Global Science Excellence In Canada (Stephen Downes), Half an Hour,
The Government of Canada, has been accepting proposals from the public on how to promote global science excellence. This is a subject of interest to me; I co-signed a submission from NRC researchers on the subject, and have been reading the other submissions.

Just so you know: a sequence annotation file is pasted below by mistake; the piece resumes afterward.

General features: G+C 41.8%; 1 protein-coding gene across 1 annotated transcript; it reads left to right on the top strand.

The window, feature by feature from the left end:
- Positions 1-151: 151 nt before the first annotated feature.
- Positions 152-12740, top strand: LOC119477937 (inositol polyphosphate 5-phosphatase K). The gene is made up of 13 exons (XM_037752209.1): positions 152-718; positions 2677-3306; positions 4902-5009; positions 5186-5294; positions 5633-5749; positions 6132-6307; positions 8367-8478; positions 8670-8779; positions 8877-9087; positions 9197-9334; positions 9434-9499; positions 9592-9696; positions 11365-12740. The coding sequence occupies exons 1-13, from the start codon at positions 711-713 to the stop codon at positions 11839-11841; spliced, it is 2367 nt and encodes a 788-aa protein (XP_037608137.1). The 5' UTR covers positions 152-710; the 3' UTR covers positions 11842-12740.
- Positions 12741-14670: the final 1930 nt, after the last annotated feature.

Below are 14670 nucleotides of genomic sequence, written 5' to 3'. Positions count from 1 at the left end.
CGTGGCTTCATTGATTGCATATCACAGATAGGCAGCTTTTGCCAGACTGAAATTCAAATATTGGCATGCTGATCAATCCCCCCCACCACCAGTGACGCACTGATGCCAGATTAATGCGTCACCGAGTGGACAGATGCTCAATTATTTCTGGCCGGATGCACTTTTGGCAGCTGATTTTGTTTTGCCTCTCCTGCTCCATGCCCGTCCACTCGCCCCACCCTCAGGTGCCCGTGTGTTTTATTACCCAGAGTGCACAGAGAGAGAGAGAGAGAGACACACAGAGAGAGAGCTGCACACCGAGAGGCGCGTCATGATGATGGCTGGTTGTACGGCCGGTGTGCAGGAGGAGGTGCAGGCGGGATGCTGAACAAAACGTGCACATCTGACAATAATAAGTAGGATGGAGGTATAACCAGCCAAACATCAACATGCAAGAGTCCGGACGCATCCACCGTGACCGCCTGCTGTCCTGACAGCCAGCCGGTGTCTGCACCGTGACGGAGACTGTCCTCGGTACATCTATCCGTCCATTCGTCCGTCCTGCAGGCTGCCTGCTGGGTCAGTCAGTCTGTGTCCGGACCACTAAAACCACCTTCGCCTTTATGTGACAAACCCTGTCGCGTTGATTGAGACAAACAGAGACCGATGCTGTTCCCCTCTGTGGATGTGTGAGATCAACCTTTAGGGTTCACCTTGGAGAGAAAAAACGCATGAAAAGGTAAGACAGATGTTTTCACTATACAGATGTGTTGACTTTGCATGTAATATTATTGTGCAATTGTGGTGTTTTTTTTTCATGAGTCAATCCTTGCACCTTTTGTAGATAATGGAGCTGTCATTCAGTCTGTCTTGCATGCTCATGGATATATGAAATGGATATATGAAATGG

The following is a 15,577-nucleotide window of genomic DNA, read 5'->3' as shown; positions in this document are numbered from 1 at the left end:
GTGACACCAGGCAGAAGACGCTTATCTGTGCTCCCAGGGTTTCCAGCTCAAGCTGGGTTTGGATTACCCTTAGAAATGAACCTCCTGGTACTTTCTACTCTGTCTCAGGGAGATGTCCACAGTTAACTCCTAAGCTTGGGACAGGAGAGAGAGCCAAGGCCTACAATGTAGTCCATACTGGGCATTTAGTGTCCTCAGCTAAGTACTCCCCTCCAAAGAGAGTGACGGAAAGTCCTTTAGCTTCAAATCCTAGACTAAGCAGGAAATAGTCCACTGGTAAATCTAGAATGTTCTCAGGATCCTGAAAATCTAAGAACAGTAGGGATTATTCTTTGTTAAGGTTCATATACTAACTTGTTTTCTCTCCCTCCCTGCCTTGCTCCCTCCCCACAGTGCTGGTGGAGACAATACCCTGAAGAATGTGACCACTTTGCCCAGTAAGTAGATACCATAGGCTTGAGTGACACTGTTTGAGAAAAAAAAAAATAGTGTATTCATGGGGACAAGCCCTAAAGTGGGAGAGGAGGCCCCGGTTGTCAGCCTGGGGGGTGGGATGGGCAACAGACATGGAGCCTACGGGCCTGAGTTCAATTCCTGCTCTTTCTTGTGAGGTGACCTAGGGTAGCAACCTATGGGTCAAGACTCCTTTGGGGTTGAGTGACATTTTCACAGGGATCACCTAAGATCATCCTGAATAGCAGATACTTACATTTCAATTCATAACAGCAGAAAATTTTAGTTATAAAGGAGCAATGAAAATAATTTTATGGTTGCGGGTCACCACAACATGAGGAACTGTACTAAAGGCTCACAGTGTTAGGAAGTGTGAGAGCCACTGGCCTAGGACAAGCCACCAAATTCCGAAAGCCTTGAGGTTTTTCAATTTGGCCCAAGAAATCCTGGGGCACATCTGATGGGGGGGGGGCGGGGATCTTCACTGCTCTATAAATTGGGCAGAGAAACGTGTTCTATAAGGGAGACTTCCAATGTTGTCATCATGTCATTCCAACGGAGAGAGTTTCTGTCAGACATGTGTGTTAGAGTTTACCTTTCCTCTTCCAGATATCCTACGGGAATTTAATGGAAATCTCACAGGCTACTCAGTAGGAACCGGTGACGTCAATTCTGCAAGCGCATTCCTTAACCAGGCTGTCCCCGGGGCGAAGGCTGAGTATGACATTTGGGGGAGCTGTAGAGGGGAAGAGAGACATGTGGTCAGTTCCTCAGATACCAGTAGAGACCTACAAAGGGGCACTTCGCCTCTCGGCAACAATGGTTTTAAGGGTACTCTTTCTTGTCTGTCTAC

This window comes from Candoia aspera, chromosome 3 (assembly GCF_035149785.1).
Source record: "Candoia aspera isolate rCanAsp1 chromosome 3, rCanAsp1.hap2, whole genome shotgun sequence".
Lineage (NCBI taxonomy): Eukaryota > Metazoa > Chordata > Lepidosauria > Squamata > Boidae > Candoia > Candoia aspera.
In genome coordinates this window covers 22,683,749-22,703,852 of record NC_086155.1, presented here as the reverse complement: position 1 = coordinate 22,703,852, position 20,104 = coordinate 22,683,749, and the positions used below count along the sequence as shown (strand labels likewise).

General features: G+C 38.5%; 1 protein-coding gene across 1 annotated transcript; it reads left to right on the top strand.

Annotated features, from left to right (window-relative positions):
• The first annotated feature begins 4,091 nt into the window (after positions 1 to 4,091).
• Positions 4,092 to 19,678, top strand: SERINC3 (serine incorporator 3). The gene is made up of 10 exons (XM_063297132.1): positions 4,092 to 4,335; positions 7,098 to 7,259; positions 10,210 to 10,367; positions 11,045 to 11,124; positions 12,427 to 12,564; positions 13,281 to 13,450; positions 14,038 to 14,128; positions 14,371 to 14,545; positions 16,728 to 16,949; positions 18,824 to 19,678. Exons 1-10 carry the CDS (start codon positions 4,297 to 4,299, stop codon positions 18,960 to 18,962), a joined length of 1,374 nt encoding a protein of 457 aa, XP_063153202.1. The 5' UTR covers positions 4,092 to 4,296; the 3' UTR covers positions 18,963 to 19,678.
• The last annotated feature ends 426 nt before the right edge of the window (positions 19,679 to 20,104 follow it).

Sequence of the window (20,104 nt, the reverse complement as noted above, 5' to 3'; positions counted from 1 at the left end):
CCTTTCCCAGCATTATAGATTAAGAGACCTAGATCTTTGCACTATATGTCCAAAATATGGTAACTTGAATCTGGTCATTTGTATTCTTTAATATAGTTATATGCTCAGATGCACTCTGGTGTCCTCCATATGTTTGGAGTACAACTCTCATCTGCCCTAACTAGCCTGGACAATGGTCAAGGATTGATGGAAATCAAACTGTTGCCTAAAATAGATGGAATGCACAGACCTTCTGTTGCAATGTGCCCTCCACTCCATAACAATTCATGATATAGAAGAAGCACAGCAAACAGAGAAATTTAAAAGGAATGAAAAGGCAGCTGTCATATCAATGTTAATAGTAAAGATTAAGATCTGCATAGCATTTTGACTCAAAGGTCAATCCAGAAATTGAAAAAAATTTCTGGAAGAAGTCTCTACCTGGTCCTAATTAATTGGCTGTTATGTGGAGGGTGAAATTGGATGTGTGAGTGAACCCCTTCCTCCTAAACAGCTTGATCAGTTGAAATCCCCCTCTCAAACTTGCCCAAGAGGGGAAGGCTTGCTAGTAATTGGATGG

I spent several hours today reading the suggestions and the supplementary material provided by many of the contributors. This post summarizes and comments on some of those other submissions. Administration and Oversight I think it is a common observatiuon that the previous government over-managed science, much to the detriment of science. Numerous contributions pointed to this: Trevor Charles points to the dissonance between leadership and practitioners in the sciences. "From my perspective, the main reasons for the desperation are 1) stagnated support for basic research, 2) attempts to force innovation by ineffective and obstructive industry co-funding requirements, and 3) futile efforts to predict the areas in which breakthroughs will occur." The Agricultural Institute of Canada recommends "the reduction of the administrative burden preventing researchers from participating in high-impact research projects."66 NRC researchers suggest (PDF) "conditions that provide them the freedom to use their expertise and knowledge, including their awareness of the important issues in their scientific fields, related industries, and society at large."The Professional Institute of the Public Service of Canada (PDF) writes "Overly restrictive communications policies imposed by the previous government muzzled government science" and "research staff of the National Research Council (NRC), have seen their inventiveness blunted through the imposition of poor project management and the loss of independence." To address the delay between funding application and funding, Darren Lawless suggests we "create a funding program that allows post-secondary institutions to apply for a fixed funding envelope over a specified time frame that could then be redistributed to fund eligible projects." There is also a desire, though, to make sure that the scientific community doesn't run away with itself. People want oversight, and they want to ensure we get a return on our substantial investment. Tim Harford says "We cannot insist that scientists ought to be accountable only to themselves." But is the role of government to micromanage research? Some contributors thought the government's perspective should be loftier, setting out a grand vision or national challenge. Wayne Robert says we need to create a Canadian dream to stimulate our interest. "These things drive innovation at home and create a sense of pride and unity." In a similar vein, Alfred Pratt suggests we try to attract a large science project to Canada. "Something similar to the Large Hadron Collider at CERN."Researchers might point to TRIUMF, though, which already exists (see below). By and large, though, I think that people found that most of the problems in oversight stemmed from the overseers, and they called for more stability and perspective, instead of going for the quick fix. Ron Rogge advocates for constancy in government policy. "One can fathom the impact an ill-informed, inappropriately-motivated decision can make on the country’s standing in global science excellence. A capacity that has taken tens of person-years to develop can be quickly lost, and to rebuild will take a much greater investment than the cost of retention." Tanya Roussy says we should stop trying to buy talent and instead try to develop it. "We have plenty of bright people right here in Canada; who, with the right support, will be the superstar scientists of tomorrow - if we start to remove the barriers to their success." Rene Sugar recommends that research be funded independently of Parliament. The last suggestion might be a bit over the top. But it does tap into the idea that the increased government oversight of recent years hasn't been helpful, and people are looking for alternatives. Private Sector and Industry Input People outside the sector (or who feel they are outside the sector) want a say. Decisions about research funding should have more industry input, say some. For example, the CCentre for Excellence In Mining Innovation recommends "ensure broader participation by suitably qualified private sector representatives on grant application review boards" because "Right now, they’re dominated by academics."The Council of Canadian Innovators argues "Colleges and universities need to continue to consult with Canada’s scale-up community when designing their programs to ensure that the needs of the current and evolving labour market are being me.Polytechnics Canada (PDF) calls for "this consultation is to be inclusive and to allow Canada’s polytechnics and colleges to make their optimal contribution to increasing Canada’s innovation impact."This is a double-edged sword. On the one hand, it is always valuable to get more input - the contributions to this consultation are themselves evidence of that. On the other hand, if more input means more oversight, then it runs the risk of compounding an already difficult problem. A lot of what follows below addresses the role of the private sector, colleges and polytechnics in scientific research in Canada. Fund Fundamental Research There was substantial support for funding fundamental research, with proponents making it clear that without fundamental research Canada will not have any innovation capacity at all. Indeed, there was concern that fundamental research was not sufficiently address in the consultation documentation, and that insufficient attention has been paid to funding mechanisms that support foundational research. The Alliance des universités de recherche du Canada (ACCRU) argues "L'excellence en recherche n'a pas d'adresse...Investir dans les universités partout au pays" (research excellence is not addressed... invest in universities throughout the country.). The Agricultural Institute of Canada argues, "Basic (foundation/pure) research must also be considered as it is the fuel for innovation and commercial application.... The public sector must to play a leading role in providing an enabling environment for innovation and performing R&D in areas of public good, such as basic research, where the private sector has less incentive to invest."The Canadian Association of Physicists advocates (PDF) for continuing the NSERC Discovery Funds. "This overall model of 'unfettered funds' works well for training flexible and innovative thinkers, and should continue, at a much higher funding rate," it argues. Also, "Allow for multiple and broad-based funding avenues to support diverse activities, especially when it comes to international collaboration. One size does not fit all." TRIUMF argues (PDF) for "big science" saying "Because they are built on a foundation of world-class research and education, large-scale research facilities have the expertise and capacity to grow and foster Canada’s innovation economy." It advocates "a 'needs driven' innovation program to fund research aligned with national objectives." Tev Stachniak argues that diversity enables prosperity. "There are no rules to producing innovation save one: diversity enables prosperity. Frequently this is discussed in terms of the value of curiosity-driven research, where the history of innovation highlights a central role for serendipity in generating truly novel discoveries." Garth Huber (PDF), Canadian Institute of Nuclear Physics, and others, argue for reform in funding mechanisms to support basic research. " As the science develops and new opportunities and ideas arise, it is important to allow researchers to pursue a diverse program of excellence in fundamental science research." Roland Kuhn (PDF) re-examines NRC's mission and questions its focus on revenues. "The suggestion that DARPA’s economic impact be measured by its revenues would be considered ludicrous by any expert on R & D policy, anywhere in the world," he writes.Foundational research is often contrasted with applied reasearch, which is discussed below, but it is important to keep some comments outlined by Roland Kuhn in mind here: "Basic research versus applied research is a false dichotomy. The range is much more graduated than that. The implication of what we were being told was that if you are not doing exactly what a client wants you to do at this moment in time then you are not doing applied research. As there are only two options, you must be doing basic, blue sky, research." Innovation, Knowledge Translation and Applied Research A number of contributors made the point that while Canada is strong on basic research, it is weak in innovation, that is, in bringing basic research to market. This has been a refrain for years. As le Conseil d'administration de l'Association francophone pour le savoir says, "Le Canada est fort en recherche, mais faible en innovation" (Canada is stong on research, but poor at innovation).The Agricultural Institute of Canada argues,"the gap between Canada and the world’s top five innovation performers has widened. In the most recent World Economic Forum (WEF) Global Competitiveness Report (2014-15) Canada ranks 23rd of 140 countries in capacity for innovation, significantly below levels in the United States (3rd). L'Institut professionnel de la fonction publique du Canada argues "L’économie du Canada manque d’innovation" and suggests "les scientifiques du gouvernement fédéral pourront s’engager pleinement dans l’atteinte des nouvelles priorités du pays en matière d’innovation" (government scientistscould fully commit to meeting the priorities of becoming an innovation nation). The natural reaction has been to shift resources to support an innovation agenda. This reaction is echoed by a number of contributors. The Agricultural Institute of Canada argues, "An effective innovation agenda must then set medium and long-term national R&D priority areas that promote business participation. An innovative private sector is critical to translate Canada’s high-quality knowledge production into marketable products that bring productivity gains and deliver commercial solutions to various industries."The Office of Applied Research & Innovation Algonquin College says "there needs to be a cultural shift and a redirection of incentives to support innovation and commercialization activities." The principle here is that research needs to be 'translated' or 'transferred' into innovation or economic development, often in specific sectors, "so that we as Canadians can extract maximum benefit from the investments that we make in research." So suggests the Centre for Excellence In Mining Innovation. And the Forest Products Association of Canada argues "greater federal support in research and development would help maximize engagement in the forest sector’s innovation agenda."As Rick Jeysman notes (PDF), "The Massachusetts Life Sciences Centre (MLSC) operates to carry out its MLSI mission choosing investments with a range of priorities: (1) Funding translational research that converts discoveries from Massachusetts into marketable products and services; (2) Investing in promising new technologies; (3) Building connections; and (4) Ensuring alignment of skills with needs of life sciences industries." This approach should be 'Canadianized', he says.The Agricultural Institute of Canada also says "Participatory research approaches bring valuable opportunities to engage science graduates in research projects and knowledge transfer (KT) activities on the ground." The Council of Canadian Innovators argues we should "develop policies that help our entrepreneurs commercialize ideas coming out of our universities." Here's the problem: this is exactly what the government has done over the last decade, diverting hundreds of millions of dollars into knowledge translation, applied research, and commercialization. his has not addressed the fundamental issue: the private sector in Canada does not invest in research. And without this investment, no amount of government intervention can buy an innovation society. Other people are looking for other solutions. Some, for example, think it's a match-making problem. Steve Leach writes that we should "build a platform where new patents are examined and vetted by experts, where inventions are matched to industry needs, and where new opportunities for pure and applied research are aligned with commercial interests."Similarly, Emma Brown suggests we join the IN-PART platform, "a global matchmaking network that connects university technologies with companies who are actively seeking to commercialize research." This has been attempted in the past. Maybe it can work with better technology, or maybe the problem isn't a matchmaking problem. Then there's this: Sarah Diamond and Karl Vredenburg write, "Many organizations recognize the importance of innovation, but they don't know how to achieve it. The answer is design. With design thinking, Canada could innovate toward an inclusive society that brings the national values of equity and inclusive design to the international arena." I'd love to think that this is the answer, but it once again rings of being the quick fix. I think that the answer lies elsewhere. Transfering IP to Industry Some people has been calling for more direct industry access to government-funded IP: As noted by Tim Harford, "any IP generated by government scientists stays with the Crown." He recommends we "allow Canadian companies free access to any IP generated on behalf of Canadian citizens. "Maximizing private sector experimenting or use of IP should be the goal," writes J.B., pointing to the barriers facing people wishing to commercialize publicly created IP. Guillaume Cote supported "prestigious chairs in industrialization", saying "We need an incentive for the most creative and adaptable researchers to work with industry for a period of time, where do would not be expected to publish, but to support the development of intellectual property owned by businesses." One of the major changes that took place at NRC not long after I joined was that a long-standing policy of encouraging researchers to create spin-offs and of rewarding them for their discoveries was discontinued. We've seen, as well, a nation-wide move on the part of universities to manage the commercialization (and retain the benefits) from researcher IP. Maybe this was a mistake. Majid Jowhari argues "Universities and hospitals sometimes claim too much ownership of a discovery and as such eliminate incentives on academics, researchers and others to innovate and come up with new idea. Universities do not have the opportunities, nor the knowledge to take an idea from the lab and make it practical and execute."The CIHR 'Proof of Principle program' should be reinstated, says J.P. Heale, Managing Director, UBC Industry Liaison Office. It "was a unique funding opportunity for Canadian researchers to de-risk and develop their research discoveries so that they could form spin-off companies, or license the intellectual property to established companies."Much of Canada's innovation strategy has been centred around the idea of attracting large industry (with tax benefits, access to research, and use of government IP) in the hope that they would invest here and create a cluster of supplier industries. This hasn't happened. By contrast, if we look at actual innovation clusters - at Silicon Valley, in Massachusetts, or even in Kitchener-Waterloo - we find that the economy develops as a result of a combination of basic research and spin-off startups. In other words, an innovation ecosystem. Innovation Ecosystem But what is an innovation ecosystem? Steve Larter and Claude Laflamme suggest expanding our models of innovation. "We must not be too prescriptive about which models of innovation work, or key skill sets of individuals, the key is that the team overall, has the necessary ambition, energy, inspiration, focus, diversity and delivery skills combined with good internal communication." A number of contributions described and recommended the development of aspects of an innovation ecosystem consisting of skills development, communications and networking, and access to resources. The Federation for the Humanities and Social Sciences says (PDF) "Investments in skill development, knowledge production and collaborative networks will help Canada build a rich and diverse innovation ecosystem."Additionally, an anonymous contributor recommends improving science communication. "Models of science communication exist. Canada should build upon these models to become a leader in science communication."Nathalie Mousseau argues for investment in scientific and research libraries. Sara Rubenfeld argues that public services employees should have better access to electronic resources that contain the most recent research and information available from around the world.Gail Garland notes "one recommendation identified in OBIO's report "How Canada Should be Engaging in a $9 Trillion Dollar Health Economy" ( industry CEOs indicated that for Canada to create an ecosystem for scientists to connect and compete with proposals for global participation."Darren Lawless suggests "the creation of 'pop up' innovation zones within post-secondary institutions with the support of the government. These zones would build on the concept of successful maker spaces." I think these are ideas that need to be taken more seriously. Most government investment in innovation over the last decade has consisted in funding to specific companies for for specific projects, and much less for services and facilities that support all companies or entrepreneurs. An innovation ecosystem, by contrast, resembles more an infrastructure investment. Some people, meanwhile, think that we need to reshape society itself. J.B. calls for decreased immigration levels. But a commenter says "for research scientist positions, I know that we cannot limit our search to Canadian university graduates." Sean Elliott calls on science to buy locally. "If more Canadian products are purchased, production cost per item will reduce, making our products more competitive globally (than they currently are)."I think that most scientists would concur that nationalism and research are a poor mix. Improve Research Efficiency A number of respondents made recommendations that would contribute to an innovation infrastructure by increasing the efficiency of Canada's research investment. I think they have a point. Consider openness, for example. Merely by employing more open source, by encouraging the use of open resources, and through open cooperation, we can eliminate many of the inefficiencies of Canada's innovation ecosystem. CANARIE notes "research software developers spend time re-creating existing software components instead of expending their efforts on new and innovative functionality" and recommends that the Government should encourage researchers to move to more collaborative models of software development and reuse."Similarly, Camille O'Byrne recommends "une sorte de récompense (monétaire, ou sous forme d'accès à des formations, par exemple) pour avoir fourni du travail, du savoir et des nouvelles technologies à la Société en mettant leur(s) création(s) sous licence libre" (some sort of compensation for open source contributions to the ommunity) Michael Christensen also argues that we should find a way to make Canadian science more open. "For example, publication could be in open-access (pay-to-publish rather than pay-to-read) publications, and underlying datasets could be posted online for deep-dives by other researchers.There is also the potential to make research data more widely available. Research Data Canada argues "it must be easy to find, access, reuse, and the data must be accompanied by sufficient descriptive information and permissions to make it useful. In other words, the data should be Open." There was also a call for centralization and national coordination. The Total Innovation Management (TIM) Foundation (PDF) recommends "adopting and nationalizing an Innovation Management Standard" that would define a common language and process for innovation management, be employed by government departments, and inform incentive programs.The Agricultural Institute of Canada argues,"A stronger strategy to coordinate research priorities and strategies will reduce risk of duplication and produce efficiencies," and recommends "a knowledge transfer and translation component should be a mandatory condition for conducting research with public funds." David Kennedy notes "We currently produce considerably more phD scientists annually than we can support," he writes. "Canada can build a more competitive scientific force by adjusting funding levels to train fewer scientists while at the same time employ(ing) more of them."Again, though, attempts to create efficiencies through coordination (or standardization) create more problems than they solve. They increase the bulk of administrative overhead, create barriers to good research, cost time and money, and don't actually achieve coordination or standardization. Public Sector-University-College-Industry Collaboration There is traditionally a close link between colleges and industry which according to many writers should be leveraged to support the research ecosystem. Colleges should "have all the necessary tools to enable students to choose an entrepreneurial path right after they complete their studies," says Rui Fernandes, arguing they should be a "production line" for innovators.I don't think anyone wants to think of their institution as a "production line". But it gets at the question of why we would find colleges - and college research - in the first place. Colleges and polytechnics argued they should get more direct access to research support themselves, as a part of their support for the innovation agenda. NAIT Research and Innovation argues for an increase in "the amount of funding for applied research programs that support partnerships between Canadian companies and polytechnics and college." They also call for an increase in the number of applied research centres across Canada.The Office of Applied Research & Innovation Algonquin College says "colleges should be given greater access to grants programs that support the continuum of the research enterprise." It recommends a Canada Research Chair program for colleges and access to funds to support the indirect costs of research. They also recommend increasing support for the “College and Community Innovation Program” (CCIP) program from $70M to $300M per year. CCIP budget submission. The Polytechnic Institute also calls for this. Kevin Holme also indicates his support.The submission from George Brown College Research & Innovation makes similar points, and adds that "An example of this difficulty is seen in the allotment is SSHRC’s CCSIF fund: many projects that were selected as successful applications and declared eligible for funding but could not be due to insufficient funds."The Sheridan College Applied Research and Innovation "applauds the success of SSHRC’s pilot Community and College Social Innovation Fund (CCSIF) and would welcome the establishment of the CCSIF as a permanent program." I think that the government should look into ways to more effectively (and more sufficiently) fund research at colleges and polytechnics. But I don't think that the price for this funding should be close collaboration with industry. This should be decided by the colleges themselves. If colleges decided that collaboration - through, say, co-op placements (see below) - are beneficial, they should be free to proceed. But they should not be wedged into programs of dubious benefit simply for the purpose of qualifying for research money. There were also some calls for greater research-industry collaboration in other areas. The DAIR Hub says "industry-academia-government cooperation is needed to develop and facilitate regional cluster"such as the Downsview Aerospace Innovation and Research (DAIR) consortium ( Andre Sobolewski suggests funding industry leaders to take sabbaticals at universities. A commentator suggests funding professors to take sabbaticals in industry. In fact, I find it a bit surprising that there weren't many more calls for this sort of collaboration. But my experience is that industry does not contribute to the consultation process through public fora such as this (I can imagine they would not like the reception they get from the public). We have to assume that there is support being expressed behind the scenes for the very substantial collaboration between industry and all aspects of Canada's research infrastructure, so much so that it probably counterbalances (and perhaps countervails) this entire consultation process. Openness on the part of government regarding the advice it receives directly from industry would go a long way toward restoring confidence in the science and innovation strategy overall. There were some calls for improved cooperation between government and universities, which has been strained recently (because of government's focus on industry). The Agricultural Institute of Canada says "existing federal government funding regulations prevent public sector agricultural scientists from collaborating with university scientists" and argues "the current regulatory framework governing the interactions between academia and federal research institutions should be revised." Jean-Pierre Monchalin writes, "NRC should also renew links with academia and be present internationally, while particularly researching association with scientific and technological leaders. He suggests NRC is the linkage between low-TRL research produced by universities and high-TRL research needed by industry, helping Canadian companies through 'the valley of death'.TRIUMF notes (PDF) notes that while "a number of federally funded programs, such as the Natural Sciences and Engineering Research Council’s industrial partnership programs, support linkages between academia and industry in order to encourage innovation" these "are not directly accessible to large-scale research facilities." Support Individual Innovation While most research support goes to institutions, support could also be provided to individuals. Takin K writes, "you have to have a rich family to establish a business in Canada; this is Inequality at work." Flemming Rasmussen asks, "how can innovations from 'citizen scientists' be included in funding and resource consideration?" Grant proposals should be allowed from all Canadians, he says.For example, Camille O'Byrne suggests "Le gouvernement pourrait par exemple offrir à chaque citoyen une période de deux ans pendant laquelle il/elle recevrait une allocation suffisante pour bien vivre, pour acheter du matériel, pour voyager, et qui serait consacrée à un projet innovant" (the government could for example offer to each citizen a two year period during which they would receive enough to live on, to purchase material, to travel, and could support an innovative project).O'Byrne also suggests that a universal minimum income would reduce the need to work and foster the development of innovation. I think these are good points. Why is funding only available through institutions? How could social policy help individuals get on their feet and do something interesting? Moreoever, it is worth noting the barriers some individuals face within institutions: Patty Hajdu points to "systemic barriers facing women regarding research and development grants." She recommends "emphasis on financial / business literacy for women, increased support for student travel to conferences, and increased connections between local politician & student unions/campus groups." John Bergeron also points to the issue of women in science. "The makeup of Canada’s most prestigious and expensive talent selection program, the Canadian Excellence Research Chairs has only a single woman scientist but 24 men." I think that Canada could do more to open opportunities in science and innovation to more people and to support increased diversity. This has a little to do with affirmative action and a lot to do with ensuring that support, infrastructure, and access to services are there for everyone (and not just those who can afford them). Research in Specific Areas Many submissions recommended the government fund research in specific areas. I will list these for completeness, but I think personally that research ought to be funded if it is high quality reserach, as opposed to whether it supports the specific needs of the day. The Stem Cell Network argues "Stem cell research and regenerative medicine are disruptive technologies that will transform the practice of medicine in the coming decades." Rahul Malik suggests we invest in high performance computing and computational materials science.An anonymous contributor suggests locating reserach in the northern territories "to further the idea of space travel and colonization, food growth methods in third world areas with extreme weather condition." Gord Campbell argues for research to combat global climate change by the NRC. "NRC has the diversified research expertise, integrated corporate structure and enterprising culture to play a pivotal role to generate new knowledge and technologies to combat global warming, but they must be given the directive by the federal government." Alastair McIvor argues we can build on our current expertise in large scale hydro and nuclear power. A large number of physicists from Chalk River and associated institutions wrote (PDF) in support of and urgent need to retain neutron-based materials research competency. George Brown College Research & Innovation recommends research in Building Information Modeling (BIM). Flemming H Rasmussen recommends research on "understanding personal 'elementomes' and adjusting them for long-term health benefits, and monitored and tunable adjustments of body cell conditions." Montréal InVivo and Life Sciences Ontario argue Canada should become competitive in clinical research. More. RESULTS Canada (PDF) recommends research on global health issues, especially those related to poverty. Alex Munter, president and CEO of the Children's Hospital of Eastern Ontario calls for research in health care. Rod Pantony argues for research to reduce brain and mental disorders. He writes "Canada has cutting edge research but GPS Cancer is more advanced and it has been commercialized in the USA." He also wants to address the problem of black ice. Robert Fraser recommends developing a roadmap for implementing personalized medicine in Canada. Michael Christensen argues for more funding to support replication studies.All of these are perfectly worthy candidates - except maybe 'elementomes' - and we would do well to support them. Research, Innovation and Education It's no surprise that a science and innovation agenda would also get to education. Proposals fell into two categories. The first was support for co-op programs and internships of various types: NAIT Research and Innovation suggests "There is increased industry interest in workforce integrated learning approaches that provide post-secondary students with work experience while they are attending an educational institution" and recommends increased support.J.B. writes "Colleges need to have shorter specialized certificate programs, in coordination with professional or industry sectors and provide internships or work experience"Mitacs Inc. argues "an effective innovation strategy must therefore respond to these trends by supporting effective education and training of future innovators" and suggests "Canada will need to significantly increase the number of work-integrated learning opportunities available for students." It offers "a plan to foster talent for growth by scaling Mitacs’ programs to deliver 10,000 annual innovation internships across Canada by 2020.Darren Lawless suggests a mechanism called 'sprintboard mentorship'. He proposes "funding and a mechanism that allows recent graduates to be engaged in solving industry or community problems while still having the ability to learn from an experienced professor over a short period of time – say six months to a year. Further, these graduates could mentor junior students who are working their way through their programs by providing insight and guidance" The Sheridan College Centre for Elder Research points out that "There are more opportunities at the college-level (than there typically are at the university level) to engage in “real-world” projects as part of co-op placements, field practicums and capstone projects." I am not surprisingly supportive of practical experience in learning. Indeed, I think that the majority of a student's education should be actual experience in the community. But I have some caveats. First, and foremost, students aren't just cheap labour, nor are they valuable simply as a source of government funding. Second, many placements would be better served in support of community development and infrastructure support. It's not only about placements in industry. The second category was focused on the need to teach people about something. For example, the Centre for Excellence In Mining Innovation suggests, "We would like to encourage more teaching on the basics of mining and on mining’s contribution to making everything around us happen."The Agricultural Institute of Canada recommends "actors in the research value chain should undertake mandatory training in dissemination and public communication." Albert Friesen writes Integration of science, innovation and entrepreneurship education should start early, at the elementary and even preschool." Futurpreneur Canada proposes that we "Include entrepreneurship in the mission statements and objectives of every post-secondary institution, and appoint an entrepreneurship champion or an entrepreneur-in-residence in every faculty," and "Integrate entrepreneurship into existing courses and add courses where gaps exist.An anonymous contributor recommends we research the value of a STEM graduate to society and then use various advertising and teaching mechanisms to make this knowledge widely known. Ernesto Icogo calls for increased STEM teaching. "From young age to high-school, intensive STEM (in my case, mathematics) should be developed in the individual's mind, provide enough competition at national and international level,motivational reward and recognition." Tanya Roussy proposes that a grant is created to specifically address the lack of leadership training in academia. While I appreciate the good intentions of those who contributed in this way, I need to remind them that education is not a propaganda engine. The purpose of to help students think for themselves and make their way in life, not to inculcate specific belief-set. These criticisms apply especially to those who would make entrepreneurship mandatory. There are many other ways to regard one's interactions with the rest of society, and it would be inappropriate to equate success with founding a business. A Healthy Society and Ethics I think it's interesting that almost nobody commented on these. In their submission RESULTS Canada calls attention (PDF) to 'stunting' - that is, the reduced development and capacity created by poor childhood nutrition and recommends that the nation's innovative capacity could be increased through its elimination.An anonymous contributor opposes the increasing use of animals in research and testing. So much more could have been said in both areas, and more besides. We just received news this week of potential interference by the sugar industry in research regarding heart attacks. There has been no shortage of other ethical issues related to research, and there is no shortage of other social factors that impact our capacity to be a science and innovation society in general. But that - by way of postscript, I guess - is grist for another day.